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Source for taking three steps back before Shemoneh Esrei
Is there any source for taking three steps back before starting Shemoneh Esrei. Someone told me that there is no source for doing so and that the main things to take three steps forward from wherever you are. Obviously, if you don’t have any space, then you take three steps back to do three steps forward, but if you do have the space, then there is no need to take three steps backwards.
This is not accurate. The concept of taking three steps back prior to Shemoneh Esrei is brought in a number of Achronim, even though it is not recorded in the Shulchan Aruch or earlier Poskim and practically, so is the widespread custom of Jewry like this approach, and hence it carries all the weight of a Jewish custom, and contains both Halachic and esoteric meaning. To note, that there are many laws that we follow that are sourced in the Achronim, and not explicitly recorded in the Shulchan Aruch, and this law is no different.
The entire concept of taking three steps prior to the start of Shemoneh Esrei is not recorded at all in the Talmud and is first recorded in some of the Rishonim [Rokeiach and Talmidei Rashi], and in the Shulchan Aruch is recorded as an opinion, which implies that not everyone agrees with this requirement, and it was hence not brought as a unanimous ruling, unlike other rulings. Nonetheless, all of the Achronim conclude that one is to suspect for this opinion and so is the custom of all Jewry. The reason for these three steps forward is in order to liken oneself to one who advances forward towards something that he needs to do. Other reasons are recorded regarding why specifically we take three steps.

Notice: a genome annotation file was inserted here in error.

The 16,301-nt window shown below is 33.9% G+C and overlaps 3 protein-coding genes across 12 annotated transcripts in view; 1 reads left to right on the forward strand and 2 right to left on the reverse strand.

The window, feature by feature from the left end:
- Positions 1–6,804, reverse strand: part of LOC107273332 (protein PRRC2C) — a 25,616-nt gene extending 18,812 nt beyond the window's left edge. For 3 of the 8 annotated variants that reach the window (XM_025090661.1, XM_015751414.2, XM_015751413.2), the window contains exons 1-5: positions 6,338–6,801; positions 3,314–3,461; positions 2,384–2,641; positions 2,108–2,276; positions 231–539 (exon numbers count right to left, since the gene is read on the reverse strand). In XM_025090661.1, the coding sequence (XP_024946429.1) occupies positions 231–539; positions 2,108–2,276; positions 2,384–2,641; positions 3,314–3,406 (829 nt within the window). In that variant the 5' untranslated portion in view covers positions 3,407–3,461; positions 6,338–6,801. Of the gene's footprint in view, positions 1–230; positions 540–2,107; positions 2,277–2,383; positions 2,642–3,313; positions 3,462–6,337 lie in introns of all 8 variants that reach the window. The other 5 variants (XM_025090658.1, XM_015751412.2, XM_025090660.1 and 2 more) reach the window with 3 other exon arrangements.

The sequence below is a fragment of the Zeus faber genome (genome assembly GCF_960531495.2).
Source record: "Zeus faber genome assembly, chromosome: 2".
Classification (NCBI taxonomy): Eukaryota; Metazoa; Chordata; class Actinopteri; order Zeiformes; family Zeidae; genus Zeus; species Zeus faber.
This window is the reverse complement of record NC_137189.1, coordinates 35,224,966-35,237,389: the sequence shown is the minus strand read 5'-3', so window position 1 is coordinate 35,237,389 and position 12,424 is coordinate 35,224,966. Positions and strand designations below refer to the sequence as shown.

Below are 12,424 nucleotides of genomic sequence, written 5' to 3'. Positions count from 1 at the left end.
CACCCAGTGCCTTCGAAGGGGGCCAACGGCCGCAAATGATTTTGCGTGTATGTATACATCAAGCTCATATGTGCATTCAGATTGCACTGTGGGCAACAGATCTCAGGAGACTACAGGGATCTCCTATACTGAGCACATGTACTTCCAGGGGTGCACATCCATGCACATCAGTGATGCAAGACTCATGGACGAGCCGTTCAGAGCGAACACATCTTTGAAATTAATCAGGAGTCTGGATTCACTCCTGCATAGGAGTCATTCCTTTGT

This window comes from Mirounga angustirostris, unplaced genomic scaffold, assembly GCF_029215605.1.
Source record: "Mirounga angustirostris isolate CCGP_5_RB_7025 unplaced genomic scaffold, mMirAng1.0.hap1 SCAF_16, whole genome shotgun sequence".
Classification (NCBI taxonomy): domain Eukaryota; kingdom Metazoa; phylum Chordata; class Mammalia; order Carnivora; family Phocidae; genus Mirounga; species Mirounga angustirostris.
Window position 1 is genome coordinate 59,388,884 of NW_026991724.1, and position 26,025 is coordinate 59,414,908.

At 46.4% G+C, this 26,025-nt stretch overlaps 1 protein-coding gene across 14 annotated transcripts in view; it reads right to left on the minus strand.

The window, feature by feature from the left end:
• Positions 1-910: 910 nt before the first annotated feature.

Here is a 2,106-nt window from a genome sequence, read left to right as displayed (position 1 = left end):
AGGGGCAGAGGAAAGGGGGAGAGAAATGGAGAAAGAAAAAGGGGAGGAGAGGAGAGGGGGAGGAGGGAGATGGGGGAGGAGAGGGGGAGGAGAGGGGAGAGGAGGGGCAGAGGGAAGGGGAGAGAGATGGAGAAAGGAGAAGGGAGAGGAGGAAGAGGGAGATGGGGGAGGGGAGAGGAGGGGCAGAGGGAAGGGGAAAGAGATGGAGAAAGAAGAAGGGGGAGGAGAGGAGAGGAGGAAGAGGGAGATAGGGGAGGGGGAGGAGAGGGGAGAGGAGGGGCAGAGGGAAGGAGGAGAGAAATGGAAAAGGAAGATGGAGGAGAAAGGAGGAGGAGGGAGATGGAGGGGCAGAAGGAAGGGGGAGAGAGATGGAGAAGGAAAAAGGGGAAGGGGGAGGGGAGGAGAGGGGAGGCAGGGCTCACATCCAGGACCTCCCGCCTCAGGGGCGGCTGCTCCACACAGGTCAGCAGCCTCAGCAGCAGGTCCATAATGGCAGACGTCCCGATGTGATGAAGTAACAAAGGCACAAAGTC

Now, even the above sources do not mention the custom of taking three steps backwards before taking the three steps forward. Nonetheless, a number of the later Achronim, record this custom and explains that it is done for the following reasons: 1) It is done as in order to take three steps forward one must first take three steps backwards. 2) It is done to represent the three Milin that the Jewish people were distanced from Har Sinai, and then came close. 3) It is done based on Kabalistic reasons. 4) It shows that one is fearful of G-d, and hence distances himself before coming close. Practically, this is the custom of all Jewry today and hence it certainly does have source, and certainly carries the weight of Jewish tradition which is Jewish law, Minhag Yisrael Torah Hi! Accordingly, one should not skip the doing of the three steps backward prior to taking three steps forwards, unless there is a halachic impediment against doing so, such as someone within four cubits behind you is in the middle of Shemoneh Esrei, in which case one is to only perform the three steps forward.
Sources: See regarding the tradition of taking three steps forward before Shemoneh Esrei: Admur 95:2; Rama 95:1; Rokeiach 322; Machzor Vitri 21; Siddur Rashi; Elya Raba 95:3; Kitzur Shelah Dinei Tefilas Yud Ches; Chut Hashani; Siddur Yaavetz 19; Chesed Lealafim 93:6; Kaf Hachaim [Falagai] 15:2; Kitzur SHU”A 18:2; Ben Ish Chaiy Beshalach 3; Aruch Hashulchan 95:3; Kaf Hachaim 95:6; Piskeiy Teshuvos 95:2; Omitted from Levush 95; See regarding the tradition of taking three steps back before taking the three steps forward: Kitzur Shelah Dinei Tefilas Yud Ches in interpretation of Rokeiach ibid [brought in Kaf Hachaim ibid]; Chut Hashani 54 that just like it is an obligation to take three steps forward, so too he must take three steps backward; Siddur Yaavetz 19; Chesed Lealafim 93:6; Kaf Hachaim [Falagai] 15:2; Kitzur SHU”A 18:2; M”B 95:3; Ben Ish Chaiy Beshalach 3; Kaf Hachaim 95:6; Piskeiy Teshuvos 95:2 Other opinions: Some Poskim rule that one is not required to take three steps back if he is by the wall and the like. [Elya Raba 95:3; M”B 95:3 in name of Elya Raba ibid, although he makes no mention of the last words of the Elya Raba that this only applies if one is standing by a wall. The M”B plainly quotes him to rule that one does not need to take three steps back at all. Vetzaruch Iyun as to the intent of the Elya Raba in this stipulation.]